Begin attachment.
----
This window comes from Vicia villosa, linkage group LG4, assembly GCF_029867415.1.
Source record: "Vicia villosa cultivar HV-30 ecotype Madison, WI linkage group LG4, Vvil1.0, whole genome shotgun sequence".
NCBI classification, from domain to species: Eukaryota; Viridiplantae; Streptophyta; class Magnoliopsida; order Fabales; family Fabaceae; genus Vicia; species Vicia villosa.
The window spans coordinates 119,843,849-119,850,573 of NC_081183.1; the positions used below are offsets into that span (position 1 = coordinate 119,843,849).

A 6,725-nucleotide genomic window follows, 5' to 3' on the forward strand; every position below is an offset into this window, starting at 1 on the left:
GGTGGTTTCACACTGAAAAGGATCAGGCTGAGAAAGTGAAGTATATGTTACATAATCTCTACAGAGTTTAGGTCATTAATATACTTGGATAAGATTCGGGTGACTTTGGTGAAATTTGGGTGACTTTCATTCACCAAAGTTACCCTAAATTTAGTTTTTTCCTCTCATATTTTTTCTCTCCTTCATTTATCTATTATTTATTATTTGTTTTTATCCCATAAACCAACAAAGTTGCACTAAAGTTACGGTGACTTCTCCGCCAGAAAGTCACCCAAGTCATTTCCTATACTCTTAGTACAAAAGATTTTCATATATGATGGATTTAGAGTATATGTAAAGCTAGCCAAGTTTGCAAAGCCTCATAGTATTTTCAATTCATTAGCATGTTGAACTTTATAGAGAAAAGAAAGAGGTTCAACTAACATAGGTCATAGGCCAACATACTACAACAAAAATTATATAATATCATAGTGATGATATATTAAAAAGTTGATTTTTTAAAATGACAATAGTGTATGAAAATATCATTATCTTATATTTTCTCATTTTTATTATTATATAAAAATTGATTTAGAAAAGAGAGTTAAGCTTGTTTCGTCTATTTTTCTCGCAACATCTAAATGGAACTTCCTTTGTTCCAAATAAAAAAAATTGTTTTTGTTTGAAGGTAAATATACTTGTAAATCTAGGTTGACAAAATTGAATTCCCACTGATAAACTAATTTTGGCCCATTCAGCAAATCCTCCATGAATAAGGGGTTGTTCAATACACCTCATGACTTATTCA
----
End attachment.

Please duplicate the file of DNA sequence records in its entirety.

This window comes from Vicia villosa, linkage group LG4, assembly GCF_029867415.1.
Source record: "Vicia villosa cultivar HV-30 ecotype Madison, WI linkage group LG4, Vvil1.0, whole genome shotgun sequence".
NCBI classification, from domain to species: Eukaryota; Viridiplantae; Streptophyta; class Magnoliopsida; order Fabales; family Fabaceae; genus Vicia; species Vicia villosa.
The window spans coordinates 119,843,849-119,850,573 of NC_081183.1; the positions used below are offsets into that span (position 1 = coordinate 119,843,849).

A 6,725-nucleotide genomic window follows, 5' to 3' on the forward strand; every position below is an offset into this window, starting at 1 on the left:
GGTGGTTTCACACTGAAAAGGATCAGGCTGAGAAAGTGAAGTATATGTTACATAATCTCTACAGAGTTTAGGTCATTAATATACTTGGATAAGATTCGGGTGACTTTGGTGAAATTTGGGTGACTTTCATTCACCAAAGTTACCCTAAATTTAGTTTTTTCCTCTCATATTTTTTCTCTCCTTCATTTATCTATTATTTATTATTTGTTTTTATCCCATAAACCAACAAAGTTGCACTAAAGTTACGGTGACTTCTCCGCCAGAAAGTCACCCAAGTCATTTCCTATACTCTTAGTACAAAAGATTTTCATATATGATGGATTTAGAGTATATGTAAAGCTAGCCAAGTTTGCAAAGCCTCATAGTATTTTCAATTCATTAGCATGTTGAACTTTATAGAGAAAAGAAAGAGGTTCAACTAACATAGGTCATAGGCCAACATACTACAACAAAAATTATATAATATCATAGTGATGATATATTAAAAAGTTGATTTTTTAAAATGACAATAGTGTATGAAAATATCATTATCTTATATTTTCTCATTTTTATTATTATATAAAAATTGATTTAGAAAAGAGAGTTAAGCTTGTTTCGTCTATTTTTCTCGCAACATCTAAATGGAACTTCCTTTGTTCCAAATAAAAAAAATTGTTTTTGTTTGAAGGTAAATATACTTGTAAATCTAGGTTGACAAAATTGAATTCCCACTGATAAACTAATTTTGGCCCATTCAGCAAATCCTCCATGAATAAGGGGTTGTTCAATACACCTCATGACTTATTCA